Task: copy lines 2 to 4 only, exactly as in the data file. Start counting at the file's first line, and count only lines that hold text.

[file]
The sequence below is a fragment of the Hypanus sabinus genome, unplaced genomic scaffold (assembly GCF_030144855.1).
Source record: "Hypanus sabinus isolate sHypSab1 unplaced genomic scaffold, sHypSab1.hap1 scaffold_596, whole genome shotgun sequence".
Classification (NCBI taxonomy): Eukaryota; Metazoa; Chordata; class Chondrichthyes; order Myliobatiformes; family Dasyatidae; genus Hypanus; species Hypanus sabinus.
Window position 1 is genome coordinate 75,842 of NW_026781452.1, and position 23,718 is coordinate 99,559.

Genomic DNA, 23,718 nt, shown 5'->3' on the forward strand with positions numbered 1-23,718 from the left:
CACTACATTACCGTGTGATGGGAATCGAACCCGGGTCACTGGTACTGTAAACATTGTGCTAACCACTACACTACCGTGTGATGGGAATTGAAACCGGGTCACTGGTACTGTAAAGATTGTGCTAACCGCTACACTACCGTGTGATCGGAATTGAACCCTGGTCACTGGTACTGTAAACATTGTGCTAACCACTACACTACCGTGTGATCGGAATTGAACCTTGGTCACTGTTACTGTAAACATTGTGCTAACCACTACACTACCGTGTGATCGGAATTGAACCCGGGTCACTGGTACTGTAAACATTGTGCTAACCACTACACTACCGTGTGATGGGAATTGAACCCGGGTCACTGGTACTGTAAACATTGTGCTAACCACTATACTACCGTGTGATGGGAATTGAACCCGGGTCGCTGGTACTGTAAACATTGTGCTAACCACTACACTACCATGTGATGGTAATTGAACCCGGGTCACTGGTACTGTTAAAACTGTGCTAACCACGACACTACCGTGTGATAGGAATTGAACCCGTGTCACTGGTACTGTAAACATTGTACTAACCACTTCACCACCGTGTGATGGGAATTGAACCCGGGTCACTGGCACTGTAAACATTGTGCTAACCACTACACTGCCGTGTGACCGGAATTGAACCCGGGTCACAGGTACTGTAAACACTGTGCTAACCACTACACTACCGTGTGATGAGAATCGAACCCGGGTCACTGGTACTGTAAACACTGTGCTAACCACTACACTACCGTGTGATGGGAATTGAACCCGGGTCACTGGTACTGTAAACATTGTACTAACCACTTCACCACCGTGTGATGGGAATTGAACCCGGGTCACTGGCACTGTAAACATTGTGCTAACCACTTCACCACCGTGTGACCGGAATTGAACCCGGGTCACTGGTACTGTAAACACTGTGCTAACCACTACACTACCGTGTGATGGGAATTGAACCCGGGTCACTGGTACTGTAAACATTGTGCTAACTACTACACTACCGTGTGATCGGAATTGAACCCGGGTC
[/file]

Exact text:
Source record: "Hypanus sabinus isolate sHypSab1 unplaced genomic scaffold, sHypSab1.hap1 scaffold_596, whole genome shotgun sequence".
Classification (NCBI taxonomy): Eukaryota; Metazoa; Chordata; class Chondrichthyes; order Myliobatiformes; family Dasyatidae; genus Hypanus; species Hypanus sabinus.
Window position 1 is genome coordinate 75,842 of NW_026781452.1, and position 23,718 is coordinate 99,559.